+This works because rubygems copies the shared object from `ext` to `lib` when
+the gem is installed. It seems a bit like magic, but we can now build and
+install the gem to see what's going on:
+
+ % gem build hola.gemspec
+ Successfully built RubyGem
+ Name: hola
+ Version: 0.0.1
+ File: hola-0.0.1.gem
+
+The `gem build` command creates a `.gem` file from the `.gemspec`. It includes
+all of the source files, but it doesn't compile the extension; that happens when
+the gem is installed:
+
+ % gem install hola-0.0.1.gem
+ Building native extensions. This could take a while...
+ Successfully installed hola-0.0.1
+ 1 gem installed
+
+Where exactly the gem is installed to depends on how ruby is set up. On Linux
+with [rvm](http://beginrescueend.com/), the ruby version manager, the gem is
+installed into the following folder:
+
+ % tree ~/.rvm/gems/ruby-1.8.7-p352/gems/hola-0.0.1/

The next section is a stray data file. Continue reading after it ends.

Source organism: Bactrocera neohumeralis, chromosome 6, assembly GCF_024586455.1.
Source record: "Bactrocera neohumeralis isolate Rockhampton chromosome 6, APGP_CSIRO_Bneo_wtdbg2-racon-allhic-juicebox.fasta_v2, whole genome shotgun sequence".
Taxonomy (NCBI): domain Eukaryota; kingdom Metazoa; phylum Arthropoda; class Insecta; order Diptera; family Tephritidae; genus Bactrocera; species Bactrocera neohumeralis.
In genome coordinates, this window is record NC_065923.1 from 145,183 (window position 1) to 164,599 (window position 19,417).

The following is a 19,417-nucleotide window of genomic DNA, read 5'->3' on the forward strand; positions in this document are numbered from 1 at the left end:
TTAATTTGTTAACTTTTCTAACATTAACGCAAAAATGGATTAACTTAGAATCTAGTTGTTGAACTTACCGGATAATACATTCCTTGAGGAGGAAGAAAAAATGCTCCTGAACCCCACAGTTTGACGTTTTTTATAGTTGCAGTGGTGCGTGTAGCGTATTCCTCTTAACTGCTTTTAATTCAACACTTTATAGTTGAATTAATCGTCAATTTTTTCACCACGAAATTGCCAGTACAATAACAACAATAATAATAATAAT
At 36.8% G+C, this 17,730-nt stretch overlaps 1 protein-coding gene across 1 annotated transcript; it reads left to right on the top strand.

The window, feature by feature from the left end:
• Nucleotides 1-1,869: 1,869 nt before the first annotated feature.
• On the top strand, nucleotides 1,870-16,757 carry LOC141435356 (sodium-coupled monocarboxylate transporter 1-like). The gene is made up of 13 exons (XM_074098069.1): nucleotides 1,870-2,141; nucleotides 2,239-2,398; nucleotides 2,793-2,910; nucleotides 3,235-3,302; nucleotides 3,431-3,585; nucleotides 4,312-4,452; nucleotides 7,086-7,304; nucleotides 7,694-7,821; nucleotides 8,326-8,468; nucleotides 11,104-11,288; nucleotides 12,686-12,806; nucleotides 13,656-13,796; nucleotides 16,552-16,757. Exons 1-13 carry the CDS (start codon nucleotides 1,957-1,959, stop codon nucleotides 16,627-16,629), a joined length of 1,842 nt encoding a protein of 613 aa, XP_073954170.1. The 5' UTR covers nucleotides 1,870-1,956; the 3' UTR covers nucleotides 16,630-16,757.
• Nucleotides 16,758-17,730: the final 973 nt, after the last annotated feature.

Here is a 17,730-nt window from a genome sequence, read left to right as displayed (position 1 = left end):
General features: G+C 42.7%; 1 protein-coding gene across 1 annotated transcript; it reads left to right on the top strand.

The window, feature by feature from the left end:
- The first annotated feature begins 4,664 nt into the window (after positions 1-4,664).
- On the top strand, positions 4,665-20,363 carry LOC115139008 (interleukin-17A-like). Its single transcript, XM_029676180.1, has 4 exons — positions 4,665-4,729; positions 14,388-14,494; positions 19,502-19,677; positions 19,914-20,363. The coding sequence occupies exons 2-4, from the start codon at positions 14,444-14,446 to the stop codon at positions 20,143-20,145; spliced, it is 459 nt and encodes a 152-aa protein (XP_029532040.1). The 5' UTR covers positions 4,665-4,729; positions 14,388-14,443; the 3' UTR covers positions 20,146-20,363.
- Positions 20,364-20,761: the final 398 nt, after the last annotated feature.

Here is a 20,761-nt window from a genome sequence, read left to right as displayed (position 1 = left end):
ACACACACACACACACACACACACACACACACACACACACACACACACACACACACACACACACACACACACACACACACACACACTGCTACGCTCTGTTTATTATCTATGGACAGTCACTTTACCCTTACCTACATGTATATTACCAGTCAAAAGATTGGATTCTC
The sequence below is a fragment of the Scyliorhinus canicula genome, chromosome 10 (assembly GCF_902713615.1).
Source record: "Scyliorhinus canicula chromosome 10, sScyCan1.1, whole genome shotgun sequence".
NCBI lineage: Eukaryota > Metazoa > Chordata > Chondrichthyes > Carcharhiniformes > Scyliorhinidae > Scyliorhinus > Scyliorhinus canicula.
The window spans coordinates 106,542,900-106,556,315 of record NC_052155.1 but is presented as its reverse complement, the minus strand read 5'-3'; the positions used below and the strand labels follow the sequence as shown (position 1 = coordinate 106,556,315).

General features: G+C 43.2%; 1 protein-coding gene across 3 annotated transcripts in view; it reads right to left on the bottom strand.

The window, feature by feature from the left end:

+ /home/john/.rvm/gems/ruby-1.8.7-p352/gems/hola-0.0.1/
+ |-- bin
+ | `-- hola
+ |-- ext
+ | `-- hola
+ | |-- extconf.rb
+ | |-- hola.c
+ | |-- hola.o
+ | |-- hola.so
+ | `-- Makefile
+ |-- lib
+ | |-- hola
+ | | |-- hola.so # <----
+ | | `-- translator.rb
+ | `-- hola.rb
+ `-- test
+ `-- test_hola.rb
+
+We can see that the `ext/hola` folder contains our `extconf.rb` and `hola.c`
+files, in addition to the `Makefile` generated during the install, the `hola.o`
+object file generated by the compiler, and the finished product, `hola.so`. We
+can also see that there is a copy of `hola.so` in `lib/hola`.
+
+When we require the gem, rubygems puts `hola`'s `lib` folder on the
+`$LOAD_PATH`, which is where `require` looks for files:
+
+ % irb -rubygems
+ ruby-1.8.7-p352 :001 > require 'hola'